Salvation: Heroes on the
Front Lines of the Drug Battlefield
The American epidemic of opioid addiction hits millions of people hard every day, including first responders—firemen, law enforcement, emergency medical technicians and others. Daily, they use their skills to revive victims of opioid overdoses. When they can’t, they grieve. These first responders also have to deal with family and friends at the scene, and members of law enforcement have to break the news of a loss to a devastated family. Too often, they don’t even get thanked.
To make matters worse, they may even be abused physically or verbally. After receiving the opioid antidote naloxone, some people wake up combative or accuse the first responder of interrupting their drug use. But occasionally, someone breaks with this pattern and responds with heartfelt gratitude. Richard Matteoli of Fairborn, Ohio is one of these grateful individuals who was willing to go out of his way to make sure the first responders who saved his life six times knew just how grateful he was.
In July 2017, Richard told his story to a roomful of first responders who gathered at Fairborn Fire Department Station #2. As reported by WPXI News, Matteoli told the group how he started drinking while he was a student at Ohio State University. From there, his life spiraled out of control. He became addicted to heroin and was homeless. While he’s over six feet tall, his weight dropped to 121 pounds. It was during these desperate days that first responders had to bring him back from the brink of death six times.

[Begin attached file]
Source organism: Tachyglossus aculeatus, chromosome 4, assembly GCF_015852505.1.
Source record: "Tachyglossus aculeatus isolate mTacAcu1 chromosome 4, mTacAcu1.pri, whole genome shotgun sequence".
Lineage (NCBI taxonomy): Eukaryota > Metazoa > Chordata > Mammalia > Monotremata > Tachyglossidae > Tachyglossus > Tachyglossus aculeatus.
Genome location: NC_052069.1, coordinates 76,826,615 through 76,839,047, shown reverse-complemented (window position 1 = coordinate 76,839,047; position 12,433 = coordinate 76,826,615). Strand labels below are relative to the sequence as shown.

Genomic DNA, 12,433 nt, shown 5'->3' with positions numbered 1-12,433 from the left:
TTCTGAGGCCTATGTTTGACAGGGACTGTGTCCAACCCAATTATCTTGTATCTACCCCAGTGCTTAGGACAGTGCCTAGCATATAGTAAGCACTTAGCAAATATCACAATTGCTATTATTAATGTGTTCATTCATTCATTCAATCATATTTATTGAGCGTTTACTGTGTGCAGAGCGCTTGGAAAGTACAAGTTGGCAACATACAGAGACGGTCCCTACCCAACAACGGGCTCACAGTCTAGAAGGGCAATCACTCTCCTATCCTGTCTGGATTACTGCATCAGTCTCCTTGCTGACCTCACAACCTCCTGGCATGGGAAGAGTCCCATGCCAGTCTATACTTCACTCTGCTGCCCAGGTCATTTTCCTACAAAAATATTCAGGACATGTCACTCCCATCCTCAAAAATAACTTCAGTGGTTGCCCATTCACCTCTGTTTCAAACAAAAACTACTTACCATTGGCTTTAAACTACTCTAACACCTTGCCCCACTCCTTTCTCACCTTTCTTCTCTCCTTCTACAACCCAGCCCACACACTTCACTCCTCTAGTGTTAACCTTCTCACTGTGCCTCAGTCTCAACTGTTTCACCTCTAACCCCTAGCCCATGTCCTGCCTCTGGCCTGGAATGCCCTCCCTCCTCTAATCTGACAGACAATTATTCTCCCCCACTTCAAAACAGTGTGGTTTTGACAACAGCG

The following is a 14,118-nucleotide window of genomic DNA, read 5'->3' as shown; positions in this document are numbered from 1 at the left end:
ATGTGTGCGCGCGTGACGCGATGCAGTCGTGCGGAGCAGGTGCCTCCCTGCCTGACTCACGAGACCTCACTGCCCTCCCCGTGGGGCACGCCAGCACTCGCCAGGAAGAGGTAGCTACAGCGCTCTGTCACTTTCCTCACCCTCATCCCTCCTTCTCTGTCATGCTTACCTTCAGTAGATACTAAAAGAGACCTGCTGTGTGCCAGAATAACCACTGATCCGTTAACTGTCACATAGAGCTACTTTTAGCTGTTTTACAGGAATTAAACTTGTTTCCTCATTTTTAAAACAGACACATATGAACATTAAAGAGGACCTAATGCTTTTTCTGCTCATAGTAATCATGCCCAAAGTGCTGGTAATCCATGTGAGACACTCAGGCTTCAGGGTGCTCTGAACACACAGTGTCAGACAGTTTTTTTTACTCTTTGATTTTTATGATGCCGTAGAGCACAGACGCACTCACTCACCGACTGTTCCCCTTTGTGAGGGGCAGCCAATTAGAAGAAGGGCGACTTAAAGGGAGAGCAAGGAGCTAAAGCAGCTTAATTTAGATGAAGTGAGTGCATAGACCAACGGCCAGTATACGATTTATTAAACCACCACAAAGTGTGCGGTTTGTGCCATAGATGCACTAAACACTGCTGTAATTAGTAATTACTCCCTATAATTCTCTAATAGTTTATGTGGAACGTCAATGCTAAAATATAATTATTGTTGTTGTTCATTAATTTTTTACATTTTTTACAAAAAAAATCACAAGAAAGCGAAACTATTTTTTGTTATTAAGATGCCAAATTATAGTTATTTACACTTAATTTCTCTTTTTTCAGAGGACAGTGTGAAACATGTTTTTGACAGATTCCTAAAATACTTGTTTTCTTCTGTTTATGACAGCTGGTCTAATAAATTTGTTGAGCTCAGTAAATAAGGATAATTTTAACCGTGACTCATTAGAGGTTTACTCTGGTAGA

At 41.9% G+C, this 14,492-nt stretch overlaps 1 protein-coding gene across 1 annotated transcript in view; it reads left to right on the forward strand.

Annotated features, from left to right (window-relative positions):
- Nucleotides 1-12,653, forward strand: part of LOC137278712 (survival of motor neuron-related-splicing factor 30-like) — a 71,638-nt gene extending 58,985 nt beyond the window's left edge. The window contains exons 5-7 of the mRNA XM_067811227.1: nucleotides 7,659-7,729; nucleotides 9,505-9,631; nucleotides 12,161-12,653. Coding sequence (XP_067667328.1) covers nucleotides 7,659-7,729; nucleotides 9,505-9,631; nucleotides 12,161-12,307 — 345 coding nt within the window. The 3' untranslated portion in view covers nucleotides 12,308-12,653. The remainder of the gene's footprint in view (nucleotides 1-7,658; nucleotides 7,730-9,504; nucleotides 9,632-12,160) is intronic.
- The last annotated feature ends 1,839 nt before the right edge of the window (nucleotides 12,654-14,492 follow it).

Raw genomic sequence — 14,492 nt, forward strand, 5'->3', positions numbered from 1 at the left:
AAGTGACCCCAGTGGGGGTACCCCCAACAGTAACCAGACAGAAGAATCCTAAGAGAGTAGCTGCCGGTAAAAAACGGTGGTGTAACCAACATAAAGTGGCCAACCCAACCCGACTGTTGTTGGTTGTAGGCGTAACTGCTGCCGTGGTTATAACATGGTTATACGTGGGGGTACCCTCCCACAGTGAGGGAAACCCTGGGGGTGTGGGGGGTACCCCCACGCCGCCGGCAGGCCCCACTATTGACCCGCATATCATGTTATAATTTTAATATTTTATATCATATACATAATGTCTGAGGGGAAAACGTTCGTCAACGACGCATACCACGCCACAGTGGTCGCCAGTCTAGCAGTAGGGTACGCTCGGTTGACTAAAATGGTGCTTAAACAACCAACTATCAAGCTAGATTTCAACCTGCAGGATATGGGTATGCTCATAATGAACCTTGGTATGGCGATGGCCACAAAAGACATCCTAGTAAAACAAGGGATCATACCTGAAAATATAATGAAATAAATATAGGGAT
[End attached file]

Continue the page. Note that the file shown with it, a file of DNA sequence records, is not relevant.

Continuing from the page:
During his briefing, he held up pictures of himself—images that look like mug shots. In those pictures, he looks just like any other desperate, addicted, homeless person.
But in July 2017, he looked healthy—and grateful. He had been sober for nearly two years. Now, he wanted to make sure that those first responders who saw him at his worst knew that sometimes, that saved life is worth the work and heartache that goes along with the job.
In Boynton Beach, Florida, a similar story played out. In March 2017, Steve Sundquist had to be revived from an opioid overdose twice in one day. Two near-death episodes in one day terrified him and he went to rehab right afterward. One hundred days later, he contacted the first responders who saved his life. He was sober, had regained the 40 pounds he lost while addicted, had a job and was grateful.
Why did he return to acknowledge his saviors? He said, “I felt like they deserve that. There are so many people that they save their lives every day and they don’t get enough credit for the job that they do.”
It’s easy to understand why first responders could suffer burnout after treating hundreds of overdose cases, often seeing the same people day after day. But they continue the work, thanked or not, abused or not.
Receiving this kind of gratitude reveals the truth—every life is worth saving. Every person deserves a chance at recovery. When a life is saved, there’s an individual who has a chance at recovery, who can take care of his or her family again. And also, who may come back to tell first responders that the job they do is vital and deeply valued by the people they save and the families who love them.